The Town of Harrison agreed to pay former firefighter Angela Bommarito $450,000 and to adopt “wide ranging policy changes” over charges the Town never took action against a male firefighter who admitted to harassing her.
The lawsuit was brought by the civil rights division of the U.S. Attorney’s Office, Southern District of New York, which says this is one of the largest payments by a local government in an employment discrimination case brought by the United States on behalf of a single individual.
As part of the Consent Decree, which is a decree made by a judge with the consent of all parties, Harrison and the Harrison Fire Department admit:
In 2015, they became aware that after Bommarito ended a relationship with Henry Mohr, a senior firefighter, Mohr repeatedly called her, stalked her (including while driving an official Fire Department vehicle), and drove by her house. Bommarito complained to certain members of the Harrison Fire Department leadership about Mohr’s harassment.
In January 2016, Bommarito went to the Harrison Police Department and filed a report against Mohr. Then-Police Chief Anthony Marraccini, (who later served time for tax evasion) met with Mohr and told him that he wanted “to make sure this whole thing dies” and get Mohr “out of this whole situation.” The Police Chief said to Mohr that Bommarito’s presence at the firehouse was a “temptation,” which was “hard to resist sometimes.”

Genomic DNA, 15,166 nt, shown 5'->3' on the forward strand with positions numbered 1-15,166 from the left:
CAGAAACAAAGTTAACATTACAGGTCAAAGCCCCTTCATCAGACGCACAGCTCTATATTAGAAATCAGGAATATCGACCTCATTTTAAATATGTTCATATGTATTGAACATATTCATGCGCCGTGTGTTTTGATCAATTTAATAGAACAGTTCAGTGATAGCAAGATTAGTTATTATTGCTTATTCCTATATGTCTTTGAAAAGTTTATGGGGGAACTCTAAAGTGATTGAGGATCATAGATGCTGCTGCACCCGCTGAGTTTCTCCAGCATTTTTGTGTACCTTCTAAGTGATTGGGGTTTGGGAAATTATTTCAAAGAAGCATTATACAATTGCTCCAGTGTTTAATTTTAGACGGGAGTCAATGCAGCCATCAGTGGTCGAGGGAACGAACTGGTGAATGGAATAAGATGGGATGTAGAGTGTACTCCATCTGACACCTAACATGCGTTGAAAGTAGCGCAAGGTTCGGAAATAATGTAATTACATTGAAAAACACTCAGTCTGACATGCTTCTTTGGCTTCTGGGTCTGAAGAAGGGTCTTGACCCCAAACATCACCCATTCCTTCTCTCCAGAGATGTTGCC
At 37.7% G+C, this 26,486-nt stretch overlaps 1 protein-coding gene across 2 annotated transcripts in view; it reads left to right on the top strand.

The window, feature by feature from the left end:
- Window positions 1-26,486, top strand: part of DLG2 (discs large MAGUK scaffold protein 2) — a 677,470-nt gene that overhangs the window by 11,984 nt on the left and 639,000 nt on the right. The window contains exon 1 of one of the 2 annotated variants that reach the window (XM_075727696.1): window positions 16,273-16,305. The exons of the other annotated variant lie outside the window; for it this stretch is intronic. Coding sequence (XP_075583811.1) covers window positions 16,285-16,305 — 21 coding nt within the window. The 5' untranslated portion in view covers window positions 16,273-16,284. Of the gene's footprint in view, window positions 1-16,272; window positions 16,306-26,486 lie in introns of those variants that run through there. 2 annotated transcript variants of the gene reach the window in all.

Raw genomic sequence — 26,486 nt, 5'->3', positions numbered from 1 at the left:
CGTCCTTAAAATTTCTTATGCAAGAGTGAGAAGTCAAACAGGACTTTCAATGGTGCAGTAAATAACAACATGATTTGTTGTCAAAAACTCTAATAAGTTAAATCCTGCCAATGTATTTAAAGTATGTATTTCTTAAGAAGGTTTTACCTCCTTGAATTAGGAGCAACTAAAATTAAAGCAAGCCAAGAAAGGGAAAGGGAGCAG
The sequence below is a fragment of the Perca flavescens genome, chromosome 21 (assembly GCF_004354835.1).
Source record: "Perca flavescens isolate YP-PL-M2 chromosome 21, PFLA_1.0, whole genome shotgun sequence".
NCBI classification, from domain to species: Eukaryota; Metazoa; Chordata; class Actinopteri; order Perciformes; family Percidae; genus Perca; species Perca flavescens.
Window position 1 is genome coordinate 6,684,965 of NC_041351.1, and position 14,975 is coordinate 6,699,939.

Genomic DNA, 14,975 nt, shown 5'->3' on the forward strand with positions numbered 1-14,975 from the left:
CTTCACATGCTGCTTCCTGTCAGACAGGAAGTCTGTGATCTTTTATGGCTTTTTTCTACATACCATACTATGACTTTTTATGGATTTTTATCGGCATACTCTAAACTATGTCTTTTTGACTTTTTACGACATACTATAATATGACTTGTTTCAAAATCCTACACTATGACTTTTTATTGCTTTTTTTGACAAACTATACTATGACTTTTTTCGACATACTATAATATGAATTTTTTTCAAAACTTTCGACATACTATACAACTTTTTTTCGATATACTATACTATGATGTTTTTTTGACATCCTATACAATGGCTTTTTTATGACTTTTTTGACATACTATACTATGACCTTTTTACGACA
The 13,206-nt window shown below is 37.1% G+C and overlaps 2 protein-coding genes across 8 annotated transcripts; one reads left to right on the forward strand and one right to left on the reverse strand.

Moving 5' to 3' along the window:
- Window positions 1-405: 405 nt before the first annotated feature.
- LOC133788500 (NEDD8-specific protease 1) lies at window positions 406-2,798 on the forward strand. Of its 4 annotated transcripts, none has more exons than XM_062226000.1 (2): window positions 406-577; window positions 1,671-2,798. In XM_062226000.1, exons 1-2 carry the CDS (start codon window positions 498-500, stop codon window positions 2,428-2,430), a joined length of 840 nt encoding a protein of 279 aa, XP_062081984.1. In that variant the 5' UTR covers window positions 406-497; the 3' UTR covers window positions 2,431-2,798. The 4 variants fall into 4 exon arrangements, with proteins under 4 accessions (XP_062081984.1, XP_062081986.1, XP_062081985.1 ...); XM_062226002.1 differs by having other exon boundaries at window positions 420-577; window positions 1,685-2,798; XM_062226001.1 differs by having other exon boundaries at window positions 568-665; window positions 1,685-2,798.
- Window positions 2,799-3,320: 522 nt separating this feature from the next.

The Police Chief also met with Bommarito. During their meeting, he suggested that he could arrest Bommarito for her presentation of what the Police Chief claimed was incomplete and false information to the Police Department regarding her relationship with Mohr. The Police Chief prepared a resignation letter for Bommarito, which stated that she would resign from the Fire Department. Bommarito signed the resignation letter.
Harrison and the Harrison Fire Department never took any disciplinary action against Mohr. In May 2016, Mohr was arrested for his harassment of Bommarito. Later that year, Mohr pled guilty to harassment in the second degree, in violation of New York Penal Law 240.26.03.
The Department is now ordered to maintain an anti-discrimination policy that includes prohibitions on discrimination, sexual harassment, and retaliation, as well as provisions that require objective fact-finding investigations into complaints of policy violations.
Harrison Councilwoman Lauren Leader, who has been outspoken in her support for Bommarito for several years, said the outcome has “finally made this right.”
“All employees deserve a workplace free from sexual harassment and must be able to report harassment without fear of retaliation by employers, said Assistant Attorney General Kristen Clarke. “The Justice Department will continue to vigorously pursue all cases to ensure that all workers are guaranteed the rights and protections promised by our Nation’s laws.”